in accordance with the time-honoured traditions of the country and its hunting archives (inflexible generally as were the laws of those old oriental hunters, the Medes and Persians), the pre¬ vious Tuesday would have witnessed the lever du rideau on royal Meath’s fox-hunting drama, but that many of the principal sup¬ porters of the hunt and owners of coverts were engaged in synodical functions in Dublin of the gravest moment in fact, electing Lord Plunket Bishop of Meath (Ardbraccan, his palace, is close to the county kennels, and its wide episcopal lands and woods are much run through and over in the season). The scene of the opening day is, I believe, equally fixed by custom or tradition, or both, at Headfort, the spacious park of the marquis of the same title, which graces with its well-wooded undulations and natural lake (formed by the river Blackwater, now in full spate) part of the line of hills on which stands the interesting old town of Kells, whose history is so intimately interwoven with the fluctuations and vicissitudes of Ireland’s fortunes. The antiquarian would fain wander by the Aryan round tower, or by St. Columkill’s ivy- mantled hermitage pausing at the Celtic cross, whose ornamen¬ tation and symbolism speak of a lettered and artistic past. The hunter of foxes must huny past many interesting signs and tokens of a great past and comfortable present in Kells. In ten minutes more, if his Jarvey will give the mare her head, he will be within the cyclopean walls of Headfort Park, trying to find his mount in the tumult of horses and horsemen, and the sauve qui pent , devil take the hindmost, of the mimic fray; for a fox has been found in the home woods already, and a very large and brilliant cortege , strongly picked out with pink, is galloping up and down the rides, while Bishop and Colton are cracking their whips, and the sylvan sounds so long unfamiliar to the ear are filling space once more. A ring past the stately house, and then we emerge in a rather north-easterly direction towards open country, when, just as the many-coloured pack, racing over brilliantly green turf, were begin¬ ning to show us their form and pace so soon as scent (almost dead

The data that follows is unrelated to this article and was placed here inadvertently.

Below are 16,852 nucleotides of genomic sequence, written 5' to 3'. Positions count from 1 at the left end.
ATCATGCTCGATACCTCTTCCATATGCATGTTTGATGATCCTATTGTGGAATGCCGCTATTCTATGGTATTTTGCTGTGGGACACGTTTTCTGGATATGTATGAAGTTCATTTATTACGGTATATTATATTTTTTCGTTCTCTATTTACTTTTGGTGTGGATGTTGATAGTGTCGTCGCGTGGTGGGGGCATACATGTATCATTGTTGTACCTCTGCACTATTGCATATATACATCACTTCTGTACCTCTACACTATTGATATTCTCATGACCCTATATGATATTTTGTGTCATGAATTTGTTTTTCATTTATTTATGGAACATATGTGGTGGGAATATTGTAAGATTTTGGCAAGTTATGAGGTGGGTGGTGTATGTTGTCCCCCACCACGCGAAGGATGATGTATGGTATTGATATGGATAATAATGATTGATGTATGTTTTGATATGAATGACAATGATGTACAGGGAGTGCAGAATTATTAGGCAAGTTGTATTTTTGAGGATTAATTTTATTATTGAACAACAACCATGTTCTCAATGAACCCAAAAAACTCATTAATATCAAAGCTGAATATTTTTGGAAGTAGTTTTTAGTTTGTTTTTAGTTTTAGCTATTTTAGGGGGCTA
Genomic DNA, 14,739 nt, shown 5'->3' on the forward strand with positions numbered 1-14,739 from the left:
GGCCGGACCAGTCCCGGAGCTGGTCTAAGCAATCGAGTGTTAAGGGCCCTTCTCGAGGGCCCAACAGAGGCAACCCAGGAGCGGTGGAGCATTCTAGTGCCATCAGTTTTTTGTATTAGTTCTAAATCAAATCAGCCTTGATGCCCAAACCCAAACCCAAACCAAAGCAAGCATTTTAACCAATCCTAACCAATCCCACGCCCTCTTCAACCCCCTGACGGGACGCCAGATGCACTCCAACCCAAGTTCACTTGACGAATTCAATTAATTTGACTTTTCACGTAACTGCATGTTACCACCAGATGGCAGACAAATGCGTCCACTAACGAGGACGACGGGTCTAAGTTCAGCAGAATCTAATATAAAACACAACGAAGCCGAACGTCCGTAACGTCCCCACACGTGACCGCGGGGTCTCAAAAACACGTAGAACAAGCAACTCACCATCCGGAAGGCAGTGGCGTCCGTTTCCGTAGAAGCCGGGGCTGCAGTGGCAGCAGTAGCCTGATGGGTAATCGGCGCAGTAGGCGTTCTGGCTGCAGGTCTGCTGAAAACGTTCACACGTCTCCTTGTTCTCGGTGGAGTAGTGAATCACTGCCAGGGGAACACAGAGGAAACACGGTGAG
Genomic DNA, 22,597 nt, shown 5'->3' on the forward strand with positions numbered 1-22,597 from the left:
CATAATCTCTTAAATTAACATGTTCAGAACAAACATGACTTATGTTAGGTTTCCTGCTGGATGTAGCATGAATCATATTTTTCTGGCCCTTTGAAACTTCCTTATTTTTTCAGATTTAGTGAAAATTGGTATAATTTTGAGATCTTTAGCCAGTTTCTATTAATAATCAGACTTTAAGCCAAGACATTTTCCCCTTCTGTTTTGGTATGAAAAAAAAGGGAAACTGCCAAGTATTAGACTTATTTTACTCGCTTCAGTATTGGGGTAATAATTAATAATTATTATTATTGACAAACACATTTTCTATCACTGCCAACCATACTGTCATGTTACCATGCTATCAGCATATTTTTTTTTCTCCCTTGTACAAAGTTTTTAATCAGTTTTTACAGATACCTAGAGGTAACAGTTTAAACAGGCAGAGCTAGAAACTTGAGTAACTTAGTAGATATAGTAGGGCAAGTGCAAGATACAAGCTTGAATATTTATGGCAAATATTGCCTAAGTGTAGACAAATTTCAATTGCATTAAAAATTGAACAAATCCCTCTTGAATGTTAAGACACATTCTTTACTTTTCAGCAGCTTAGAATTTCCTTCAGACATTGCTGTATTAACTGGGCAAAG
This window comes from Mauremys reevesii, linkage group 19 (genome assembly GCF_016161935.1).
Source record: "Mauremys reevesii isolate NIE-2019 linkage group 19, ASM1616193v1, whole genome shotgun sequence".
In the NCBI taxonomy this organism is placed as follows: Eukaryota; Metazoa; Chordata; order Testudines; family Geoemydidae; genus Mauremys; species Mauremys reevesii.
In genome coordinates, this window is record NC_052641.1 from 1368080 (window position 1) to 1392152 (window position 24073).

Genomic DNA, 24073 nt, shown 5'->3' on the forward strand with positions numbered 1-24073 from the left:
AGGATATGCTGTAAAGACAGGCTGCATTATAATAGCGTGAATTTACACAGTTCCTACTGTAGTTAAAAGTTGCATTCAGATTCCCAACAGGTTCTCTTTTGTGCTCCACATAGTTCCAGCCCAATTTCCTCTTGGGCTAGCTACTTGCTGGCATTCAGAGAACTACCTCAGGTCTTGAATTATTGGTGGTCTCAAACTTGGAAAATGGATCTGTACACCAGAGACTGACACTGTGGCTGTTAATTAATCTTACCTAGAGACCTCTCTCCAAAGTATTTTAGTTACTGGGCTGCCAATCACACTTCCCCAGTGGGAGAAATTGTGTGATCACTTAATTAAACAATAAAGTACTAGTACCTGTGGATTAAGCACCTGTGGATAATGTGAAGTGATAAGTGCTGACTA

in the woodlands) served them a bit, our fox got into an impreg¬ nable bank. A second fox had, it would appear, started parallel to him, and him we chivied, with no very positive result either, through the woods, and into some burrow or other near the rail¬ way; and now, during these pauses, we can take some stock of our ensemble and their surroundings.